Completing your store furniture displays with accessories can woo customers and increase sales.
Story by Susan Morrison • Photography by Christine Hamilton
There’s nothing worse than encountering row after row of sofas, chairs or dining tables when you’re shopping for furniture. Not only can the selection feel overwhelming, but it also makes it difficult for customers to envision those pieces in their own homes.
Stores that successfully sell home furnishings make customers feel right at home while they’re shopping. They do it by featuring displays of entire room settings that look warm and inviting.
Tanner Dipple, a designer at Adobe Interiors in Fort Worth, Texas, finds that accessories make any display look better and help customers understand how pieces can fit together to complete a room. When that happens, the chances of selling multiple items increases.
“Accessories add up,” Dipple says. “They’re good for bringing in those extra sales. I’d say about 20 percent of my sales each month come from accessories. Some can be pretty expensive. You might have lamps that are $300 to $600 each, and table runners from $70 to $200. When you start adding that together, it makes a difference. And you want to sell as much as possible to that customer.
“Why let them walk out with only a dining table if they also need an area rug? They’re going to buy it somewhere, and it might as well be from you.”
When arranging store displays, Dipple follows five simple rules.
1. Start with a core piece.
“You always want to start with a main piece,” he says. “In a bedroom setting, for example, I’ll start with the bed, and work everything else around it. If I’m working with a customer and they like a certain bedding, I’ll start with that. Whatever that core piece is, build around it.”
If a customer picks out one special piece of furniture, Dipple will add to it, and he isn’t afraid to rearrange the store displays to suit the customer.
“If someone likes a sofa but not the lamps displayed with it, I grab some different lamps,” he says. “We do that all the time. We’ll completely strip down a setting and change it so the customer can see something different.”
2. Complete the Room.
Every setting should look as much like it’s in a home as possible, he explains.
“If it’s going to be a living room setup, you want to include things people would really have in that living room,” Dipple says. “You want lamps, end tables, a rug, a sofa table, a console for the TV, and art. You want to have it all set up on the showroom floor.”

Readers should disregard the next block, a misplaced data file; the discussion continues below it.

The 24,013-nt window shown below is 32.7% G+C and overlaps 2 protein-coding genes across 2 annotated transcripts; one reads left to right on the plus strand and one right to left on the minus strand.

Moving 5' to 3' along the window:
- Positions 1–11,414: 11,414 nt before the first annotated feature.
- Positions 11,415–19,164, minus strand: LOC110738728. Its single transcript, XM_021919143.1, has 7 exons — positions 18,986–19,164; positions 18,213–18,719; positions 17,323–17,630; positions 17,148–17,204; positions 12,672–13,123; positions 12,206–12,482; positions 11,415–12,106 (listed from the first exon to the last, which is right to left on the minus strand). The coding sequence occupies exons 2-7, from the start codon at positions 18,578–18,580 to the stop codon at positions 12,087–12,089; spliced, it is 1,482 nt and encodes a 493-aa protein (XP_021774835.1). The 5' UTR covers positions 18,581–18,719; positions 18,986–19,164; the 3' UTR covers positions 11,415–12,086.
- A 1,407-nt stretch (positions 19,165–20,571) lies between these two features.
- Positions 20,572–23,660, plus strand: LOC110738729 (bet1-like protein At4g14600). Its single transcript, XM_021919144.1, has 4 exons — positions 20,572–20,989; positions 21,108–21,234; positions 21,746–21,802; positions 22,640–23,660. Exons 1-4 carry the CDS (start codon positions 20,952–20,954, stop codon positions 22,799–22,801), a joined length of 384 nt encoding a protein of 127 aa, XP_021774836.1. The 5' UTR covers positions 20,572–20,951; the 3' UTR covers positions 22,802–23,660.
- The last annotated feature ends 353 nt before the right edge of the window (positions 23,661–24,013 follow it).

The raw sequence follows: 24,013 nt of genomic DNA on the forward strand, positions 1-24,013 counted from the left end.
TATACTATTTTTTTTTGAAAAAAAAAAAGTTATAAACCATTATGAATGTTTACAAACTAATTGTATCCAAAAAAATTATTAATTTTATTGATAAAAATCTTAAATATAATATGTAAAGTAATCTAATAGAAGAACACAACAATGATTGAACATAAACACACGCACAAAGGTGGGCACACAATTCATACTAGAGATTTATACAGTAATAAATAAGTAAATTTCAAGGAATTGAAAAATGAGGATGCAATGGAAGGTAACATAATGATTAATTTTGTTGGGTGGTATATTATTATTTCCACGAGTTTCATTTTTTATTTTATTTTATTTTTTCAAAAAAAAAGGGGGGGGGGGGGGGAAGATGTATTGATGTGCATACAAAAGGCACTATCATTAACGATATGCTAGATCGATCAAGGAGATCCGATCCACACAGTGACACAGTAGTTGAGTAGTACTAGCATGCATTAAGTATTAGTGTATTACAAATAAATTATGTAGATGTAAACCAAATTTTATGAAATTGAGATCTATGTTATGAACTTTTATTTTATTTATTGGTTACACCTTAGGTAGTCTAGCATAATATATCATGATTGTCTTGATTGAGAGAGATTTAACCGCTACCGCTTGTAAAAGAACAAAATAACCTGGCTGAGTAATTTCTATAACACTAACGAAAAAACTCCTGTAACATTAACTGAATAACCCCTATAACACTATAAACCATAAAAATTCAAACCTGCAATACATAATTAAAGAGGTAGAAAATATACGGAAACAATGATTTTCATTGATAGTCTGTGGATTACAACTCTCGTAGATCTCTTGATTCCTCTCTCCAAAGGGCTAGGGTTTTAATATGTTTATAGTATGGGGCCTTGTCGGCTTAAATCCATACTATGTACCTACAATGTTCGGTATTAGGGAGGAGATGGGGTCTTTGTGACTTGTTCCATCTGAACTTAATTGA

Seeing what is essentially an entire room makes customers look at items as something of a package deal, even though they are sold individually.
“This way, when someone comes in looking for a sofa, they might say, ‘Oh, that piece of art looks really good with it.’ It’s an easy way to upsell,” he says. “People are really visual, so if you can create that visual experience for them it really helps.”
3. Light it well.
“Always use lamps,” Dipple advises. “People always have lighting in their rooms. And you want to turn on the lamps so customers can picture them in their homes.”
That includes lamps on nightstands in bedroom displays, and on end tables in living room displays. In a dining room setting in Adobe Interiors, customers will find chandeliers hanging from the ceiling and smaller pendant lights in groups to show what an impact lighting can make. It not only warms up the display, but also gives shoppers a good idea of how it will look in a home setting. And, its placement simply makes sense.
“You want to place accessories strategically, including lighting, because if it’s somewhere random it can be overlooked,” he says.
4. Don’t overdo.
While Dipple is big on accessorizing displays, he also is conscious of each piece of furniture and knows when one needs to sell on its own merits. Adobe Interiors offers many unique and custom items, so Dipple wants to be sure they remain in the spotlight.
A bar-height table in the store, for example, is made of wood with the bark showing on the edges, and is inlaid with turquoise.
“On a piece like that table,” he says, “there’s a lot to it, so you don’t want to be too distracting with your accessories and have them draw attention away from the primary piece.
“You want to use accessories as an accent to the piece, so they complement it and don’t take away from it.
“When you have an unusual piece, keep the accessories as simple as possible.”
The designer says he often uses runners on all varieties of tables, but is careful not to hide the table itself.
“On a copper table, for example, if you put a big runner on it you’ll take away from the table by covering it up, and customers aren’t going to notice it,” he says.
5. Change it up.
One of the easiest ways to let accessories work for you is to move them around.
“You can change the whole look of a setting on the floor just by shuffling the accessories around,” Dipple says. “This works especially well if you don’t have the crew or the room to move the furniture often. When someone walks in the store, even if they’ve been in before, it looks like a lot of new things.”
For example, to draw attention to a sofa that’s been on the floor too long, he will give it a new look by changing lamps, using different art or a different rug.
“I might even change the end tables or cocktail table,” he says. “Even just using different pillows can give that piece a different look.”
This article was originally published in the Spring 2016 issue of WLR.